Annetts leaves top post at the YWCA after dispute with board

Deborah Annetts has resigned as chief executive of YWCA England & Wales only three months after taking up the post.

Deborah Annetts
Deborah Annetts

Annetts joined the charity in August after six years as chief executive of Dignity in Dying, which campaigns for patient choice for terminally ill people (Third Sector Online, 14 August).

She is believed to have disagreed with YWCA trustees over the future direction of the charity for disadvantaged young women and will not see out her notice period. Last month, Annetts interviewed senior managers in an attempt to establish the future direction of the organisation and improve its operations (Third Sector, 17 October).

Third Sector has learnt that there have been allegations of bullying within YWCA's senior management team. The charity has also faced questions over the use of £280,000 of charity funds, which were paid to HR consultancy Oasis School of Human Relations, with which it had a seven-year partnership.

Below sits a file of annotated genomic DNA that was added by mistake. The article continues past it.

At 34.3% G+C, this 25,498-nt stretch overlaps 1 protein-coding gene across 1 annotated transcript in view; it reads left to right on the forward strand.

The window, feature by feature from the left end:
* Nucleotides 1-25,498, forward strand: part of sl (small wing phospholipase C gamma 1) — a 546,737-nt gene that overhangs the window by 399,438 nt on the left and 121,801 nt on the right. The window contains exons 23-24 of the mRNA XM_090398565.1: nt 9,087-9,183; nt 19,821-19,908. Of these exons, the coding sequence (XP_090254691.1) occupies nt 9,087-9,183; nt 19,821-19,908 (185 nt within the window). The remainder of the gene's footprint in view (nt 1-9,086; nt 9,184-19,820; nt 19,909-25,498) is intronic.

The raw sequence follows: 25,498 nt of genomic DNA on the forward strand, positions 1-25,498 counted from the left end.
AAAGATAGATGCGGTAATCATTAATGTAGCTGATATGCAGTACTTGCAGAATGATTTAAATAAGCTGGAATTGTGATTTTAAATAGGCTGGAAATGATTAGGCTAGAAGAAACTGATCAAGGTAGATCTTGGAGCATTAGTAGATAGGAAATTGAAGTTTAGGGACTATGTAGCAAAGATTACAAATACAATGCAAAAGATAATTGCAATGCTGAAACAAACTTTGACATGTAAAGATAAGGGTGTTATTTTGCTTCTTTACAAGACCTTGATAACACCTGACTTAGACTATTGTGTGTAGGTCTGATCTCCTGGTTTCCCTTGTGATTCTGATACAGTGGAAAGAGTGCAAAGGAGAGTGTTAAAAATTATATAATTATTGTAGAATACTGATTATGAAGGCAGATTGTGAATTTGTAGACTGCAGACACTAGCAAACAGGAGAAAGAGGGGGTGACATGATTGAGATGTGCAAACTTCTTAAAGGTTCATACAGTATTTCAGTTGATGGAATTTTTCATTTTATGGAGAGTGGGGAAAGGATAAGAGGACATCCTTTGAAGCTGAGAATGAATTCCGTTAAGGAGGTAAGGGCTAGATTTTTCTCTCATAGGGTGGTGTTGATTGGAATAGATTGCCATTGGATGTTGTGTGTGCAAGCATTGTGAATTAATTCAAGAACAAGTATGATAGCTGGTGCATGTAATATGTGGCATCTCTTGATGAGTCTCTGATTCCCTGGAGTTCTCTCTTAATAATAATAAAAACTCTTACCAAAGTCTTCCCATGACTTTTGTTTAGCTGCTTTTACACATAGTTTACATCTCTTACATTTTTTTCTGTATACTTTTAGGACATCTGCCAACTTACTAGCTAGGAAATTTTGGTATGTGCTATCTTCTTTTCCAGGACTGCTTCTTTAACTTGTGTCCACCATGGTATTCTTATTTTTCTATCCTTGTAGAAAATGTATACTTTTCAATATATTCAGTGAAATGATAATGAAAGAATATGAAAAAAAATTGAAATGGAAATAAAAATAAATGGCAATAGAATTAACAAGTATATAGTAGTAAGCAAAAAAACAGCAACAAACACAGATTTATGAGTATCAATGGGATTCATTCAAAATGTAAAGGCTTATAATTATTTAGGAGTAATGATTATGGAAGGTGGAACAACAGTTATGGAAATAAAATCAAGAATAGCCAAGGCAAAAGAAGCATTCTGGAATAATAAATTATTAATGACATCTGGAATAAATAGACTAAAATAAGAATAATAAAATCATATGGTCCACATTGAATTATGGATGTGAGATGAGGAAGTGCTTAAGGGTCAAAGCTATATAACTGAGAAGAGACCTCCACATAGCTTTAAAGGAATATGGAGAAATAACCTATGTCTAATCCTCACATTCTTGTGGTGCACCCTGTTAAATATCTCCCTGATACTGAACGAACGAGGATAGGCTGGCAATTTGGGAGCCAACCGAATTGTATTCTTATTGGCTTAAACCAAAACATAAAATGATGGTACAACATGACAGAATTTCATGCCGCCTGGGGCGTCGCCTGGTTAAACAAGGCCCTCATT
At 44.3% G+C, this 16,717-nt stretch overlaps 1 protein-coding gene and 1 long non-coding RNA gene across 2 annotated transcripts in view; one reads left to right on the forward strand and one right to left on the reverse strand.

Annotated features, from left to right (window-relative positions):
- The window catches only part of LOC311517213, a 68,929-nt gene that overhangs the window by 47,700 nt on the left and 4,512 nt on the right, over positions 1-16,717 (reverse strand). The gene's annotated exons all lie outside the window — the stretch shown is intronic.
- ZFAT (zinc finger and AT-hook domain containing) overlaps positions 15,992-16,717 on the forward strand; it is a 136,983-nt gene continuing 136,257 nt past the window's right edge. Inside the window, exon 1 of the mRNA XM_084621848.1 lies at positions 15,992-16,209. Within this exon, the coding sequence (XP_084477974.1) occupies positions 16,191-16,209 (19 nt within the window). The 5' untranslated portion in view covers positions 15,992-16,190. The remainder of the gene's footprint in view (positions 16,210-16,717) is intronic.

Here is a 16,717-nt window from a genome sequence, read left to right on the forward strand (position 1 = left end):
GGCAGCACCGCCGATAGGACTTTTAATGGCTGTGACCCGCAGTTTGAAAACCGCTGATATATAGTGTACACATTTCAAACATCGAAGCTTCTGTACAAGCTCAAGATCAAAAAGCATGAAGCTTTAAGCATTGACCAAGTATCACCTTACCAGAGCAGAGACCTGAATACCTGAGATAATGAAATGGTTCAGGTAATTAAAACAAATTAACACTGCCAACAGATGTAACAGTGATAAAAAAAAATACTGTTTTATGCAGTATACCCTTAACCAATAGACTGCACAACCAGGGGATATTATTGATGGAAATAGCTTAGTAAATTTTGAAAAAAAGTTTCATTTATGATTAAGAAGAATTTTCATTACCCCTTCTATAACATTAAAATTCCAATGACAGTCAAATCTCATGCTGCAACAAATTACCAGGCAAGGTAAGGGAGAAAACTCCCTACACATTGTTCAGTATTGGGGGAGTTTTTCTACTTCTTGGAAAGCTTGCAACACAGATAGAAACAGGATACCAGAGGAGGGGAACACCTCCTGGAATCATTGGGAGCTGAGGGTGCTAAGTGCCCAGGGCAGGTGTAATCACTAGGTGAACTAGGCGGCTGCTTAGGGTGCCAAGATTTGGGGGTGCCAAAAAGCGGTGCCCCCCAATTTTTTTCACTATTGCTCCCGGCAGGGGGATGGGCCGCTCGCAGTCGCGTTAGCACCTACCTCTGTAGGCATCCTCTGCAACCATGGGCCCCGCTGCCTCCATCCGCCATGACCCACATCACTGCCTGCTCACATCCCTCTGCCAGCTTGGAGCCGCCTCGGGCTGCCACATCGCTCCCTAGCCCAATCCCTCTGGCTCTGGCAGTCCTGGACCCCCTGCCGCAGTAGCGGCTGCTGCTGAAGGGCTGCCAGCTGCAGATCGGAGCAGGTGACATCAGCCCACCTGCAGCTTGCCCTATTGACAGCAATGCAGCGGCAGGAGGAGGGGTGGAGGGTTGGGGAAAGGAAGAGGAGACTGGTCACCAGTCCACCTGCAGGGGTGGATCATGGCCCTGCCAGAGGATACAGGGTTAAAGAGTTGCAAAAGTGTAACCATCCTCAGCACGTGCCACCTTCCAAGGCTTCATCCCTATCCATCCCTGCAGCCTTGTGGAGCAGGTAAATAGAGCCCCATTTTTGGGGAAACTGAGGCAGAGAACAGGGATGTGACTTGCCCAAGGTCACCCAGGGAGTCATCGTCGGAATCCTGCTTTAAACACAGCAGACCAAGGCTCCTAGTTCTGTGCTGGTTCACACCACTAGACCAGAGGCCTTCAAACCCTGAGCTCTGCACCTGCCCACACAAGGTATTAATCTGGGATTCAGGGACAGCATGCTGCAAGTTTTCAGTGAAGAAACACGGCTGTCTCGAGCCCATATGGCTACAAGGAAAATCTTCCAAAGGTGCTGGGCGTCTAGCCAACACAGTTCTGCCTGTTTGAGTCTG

In an internal YWCA newsletter published at the end of September, Annetts wrote that although the senior management team "appreciated the work Oasis had done on change management", the relationship had reached a natural end.

She also wrote about reducing bureaucracy, increasing the effectiveness of the organisation and making the charity more enterprising and confident.

The charity declined to discuss any specific allegations. A spokeswoman said trustees were disappointed at Annetts' resignation.

"The trustees have acted swiftly and will be appointing an interim chief executive to lead the organisation while a new permanent chief executive is recruited," she said.

"Trustees and the senior management team are working to manage the organisation and are committed to continuing the work recently started in developing the business of the organisation," the spokeswoman added.

Annetts was unavailable for comment.

Gill Tishler, YWCA's former chief executive, had been at the charity for 14 years when she stepped down in May.

Have you registered with us yet?

Register now to enjoy more articles and free email bulletins

Register
Already registered?
Sign in

Before commenting please read our rules for commenting on articles.

If you see a comment you find offensive, you can flag it as inappropriate. In the top right-hand corner of an individual comment, you will see 'flag as inappropriate'. Clicking this prompts us to review the comment. For further information see our rules for commenting on articles.

comments powered by Disqus